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Tuesday''s papers: Egypt''s newspapers celebrate 2013, slam protest draft law
Published in Almasry Alyoum on 01 - 01 - 2013

Egypt's newspapers celebrate the New Year with a recount of the last year's turbulent events, while the attack over a contentious draft law for protesting is still being slammed by political forces and dissidents.
The privately owned Al-Watan highlights six different faces of Brotherhood-affiliated President Mohamed Morsy, as well as three paths that Egypt has taken in 2012.
The dissident newspaper describes Morsy as the imam who had 60 speeches since he ascended to power, using, according to Al-Watan, a discourse similar to the Ummayads when they threatened the opposition. The paper quotes political analyst Hassan Abo Talib as saying he wanted to be different from Mubarak, a style that may be admired by the poor, but turned negative after he was attacked in a New Cairo mosque near his home.
The paper also describes him as a dictator following the contentious constitutional declaration that he issued in November granting him sweeping powers, a lover when he asked the people to hug and love each other in one of his televised appearances, a contradictory person, a person who reneges on his decisions, and one who obeys the Brotherhood.
Al-Sabah newspaper, in turn, describes 2012 as “The Year of Contradictions,” citing the Brotherhood's loss of street support but gain in votes at the ballot boxes, and makes references to the “Brotherhood's militias” killing Ettehadiya palace protesters and then walking in their funerals as well.
The privately owned paper believes that “the dreams of the poor are prohibited,” referring to the lack of social justice almost two years after a revolution that called for it, and cites accounts of families living in slums and street children fighting to exist in the barren streets of Cairo.
The state owned Al-Gomhurriya uses a more optimistic tone, describing the last days of 2012 as good days, with expectations of a Cabinet reshuffle to be announced in hours that could include six ministries. The newspaper also denied reports that Egypt was excluded from the International Tourism Organization listing of tourist-destination countries.
Meanwhile, a contentious draft law to organize protests and sit-ins that was published in media outlets is slammed by opposition forces and rights organizations across Egypt's newspapers on Tuesday.
The party-affiliated Al-Wafd describes the draft law as a “foundling,” in reference to the Shura Council's denial of any intention to discuss the draft law in the first place. The newspaper cites a “contradiction” in the council's denial and the schedule of the council's human rights committee meetings showing that the draft law is to be discussed. Sources inside the committee told Al-Wafd that this means a “hold-up” by the committee over the powers of the parliament instead of opposing such a draft law.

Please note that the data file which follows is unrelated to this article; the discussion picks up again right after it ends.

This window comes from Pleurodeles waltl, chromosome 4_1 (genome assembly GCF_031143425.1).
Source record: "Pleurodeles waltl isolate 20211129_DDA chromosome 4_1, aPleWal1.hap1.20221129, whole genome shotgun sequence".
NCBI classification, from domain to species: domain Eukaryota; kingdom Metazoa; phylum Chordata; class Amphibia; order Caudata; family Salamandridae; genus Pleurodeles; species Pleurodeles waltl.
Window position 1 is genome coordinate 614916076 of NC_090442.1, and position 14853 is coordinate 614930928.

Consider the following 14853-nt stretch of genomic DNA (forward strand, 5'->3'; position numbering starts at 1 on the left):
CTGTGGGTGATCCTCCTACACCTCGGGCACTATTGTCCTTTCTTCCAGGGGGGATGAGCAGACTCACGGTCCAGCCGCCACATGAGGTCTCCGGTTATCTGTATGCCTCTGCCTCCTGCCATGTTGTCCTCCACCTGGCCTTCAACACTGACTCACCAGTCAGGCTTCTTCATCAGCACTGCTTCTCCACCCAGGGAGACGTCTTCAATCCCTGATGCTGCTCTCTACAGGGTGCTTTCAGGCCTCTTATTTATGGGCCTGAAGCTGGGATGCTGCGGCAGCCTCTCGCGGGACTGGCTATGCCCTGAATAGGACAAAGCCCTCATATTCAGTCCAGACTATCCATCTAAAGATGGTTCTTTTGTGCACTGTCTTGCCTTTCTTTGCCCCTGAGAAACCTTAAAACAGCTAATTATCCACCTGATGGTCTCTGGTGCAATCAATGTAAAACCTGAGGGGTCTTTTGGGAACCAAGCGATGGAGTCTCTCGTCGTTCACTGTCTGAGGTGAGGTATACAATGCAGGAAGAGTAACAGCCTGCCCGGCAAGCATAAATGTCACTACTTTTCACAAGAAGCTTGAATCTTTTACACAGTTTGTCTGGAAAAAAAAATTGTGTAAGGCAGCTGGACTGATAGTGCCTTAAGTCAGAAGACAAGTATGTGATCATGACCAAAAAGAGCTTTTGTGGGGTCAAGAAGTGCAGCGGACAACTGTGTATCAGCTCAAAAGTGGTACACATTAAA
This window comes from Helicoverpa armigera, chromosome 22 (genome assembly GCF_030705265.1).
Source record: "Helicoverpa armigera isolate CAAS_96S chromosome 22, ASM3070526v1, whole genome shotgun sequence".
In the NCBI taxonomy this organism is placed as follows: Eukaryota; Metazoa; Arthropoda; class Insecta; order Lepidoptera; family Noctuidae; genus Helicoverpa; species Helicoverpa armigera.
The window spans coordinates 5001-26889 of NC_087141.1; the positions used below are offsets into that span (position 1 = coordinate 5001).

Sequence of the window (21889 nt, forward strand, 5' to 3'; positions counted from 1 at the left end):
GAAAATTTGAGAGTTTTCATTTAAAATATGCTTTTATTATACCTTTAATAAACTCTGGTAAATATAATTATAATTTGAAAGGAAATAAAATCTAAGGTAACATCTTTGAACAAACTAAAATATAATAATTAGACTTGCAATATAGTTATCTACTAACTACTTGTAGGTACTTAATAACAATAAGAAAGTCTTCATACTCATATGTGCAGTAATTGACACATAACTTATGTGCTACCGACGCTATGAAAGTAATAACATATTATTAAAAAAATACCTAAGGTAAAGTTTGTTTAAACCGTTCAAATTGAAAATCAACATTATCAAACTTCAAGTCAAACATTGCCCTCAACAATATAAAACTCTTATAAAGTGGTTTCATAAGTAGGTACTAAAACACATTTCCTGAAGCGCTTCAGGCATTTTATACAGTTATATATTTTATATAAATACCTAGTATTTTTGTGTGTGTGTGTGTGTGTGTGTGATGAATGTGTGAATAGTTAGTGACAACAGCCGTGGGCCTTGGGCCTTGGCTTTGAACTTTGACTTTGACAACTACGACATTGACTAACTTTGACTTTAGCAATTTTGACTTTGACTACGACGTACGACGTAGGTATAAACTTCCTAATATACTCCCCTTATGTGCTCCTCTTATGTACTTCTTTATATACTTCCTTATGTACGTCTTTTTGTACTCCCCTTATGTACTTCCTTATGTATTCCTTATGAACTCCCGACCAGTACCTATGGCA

The privately owned Al-Tahrir newspaper slams the 27 article draft law that allows security forces to attend political party meetings, citing lawyers and experts who believe that the draft law shows the ruling regime's fears of facing the same fate as Mubarak's ousted regime.
The draft law limits the times of protests from 7 am to 7 pm and gives police wide powers to stop protests or intervene to end public meetings if deemed not in accordance with “general discipline.” Al-Tahrir quotes former State Council Judge Mohamed al-Gamal as saying the law is unconstitutional. He adds that the law contradicts with Article 50 of the newly amended constitution that gives the right to organize protests and meeting with a notification only, without detailing the numbers of protesters, the place and time of the protest. “The proposed law turns the notification to permission and gives police the right to reject the notification without giving reasons,” he said.
Al-Sabah says that the draft law is “turning to a mystery” since Justice Minister Ahmed Mekky denies the government's intention to present any such draft laws to the Shura Council, while council members disagree over its existence.
The newspaper quotes the head of the council's Human Rights Committee Ihab al-Kharrat as denying the committee's intentions to discuss such a law, saying that he knew that committee and FJP member Ezz Eddin al-Koumy presented some amendments to a similar draft law presented by the Ministry of Interior earlier, “but I did not look at the amendments yet.”
According to the paper, FJP leader and council member Essam al-Erian denied that FJP is preparing the law, but the party's legal committee head Moukhtar al-Ashry confirmed that the committee already prepared the draft law, but does not know if it was presented to the party's parliamentarian bloc or not.
Egypt's papers:
Al-Ahram: Daily, state-run, largest distribution in Egypt
Al-Akhbar: Daily, state-run, second to Al-Ahram in institutional size
Al-Gomhurriya: Daily, state-run
Rose al-Youssef: Daily, state-run
Al-Dostour: Daily, privately owned
Al-Shorouk: Daily, privately owned
Al-Watan: Daily, privately owned
Al-Wafd: Daily, published by the liberal Wafd Party
Youm7: Daily, privately owned
Al-Tahrir: Daily, privately owned
Al-Sabah: Daily, privately owned
Freedom and Justice: Daily, published by the Muslim Brotherhood's Freedom and Justice Party
Sawt al-Umma: Weekly, privately owned
Al-Arabi: Weekly, published by the Nasserist Party
Al-Nour: Official paper of the Salafi Nour Party


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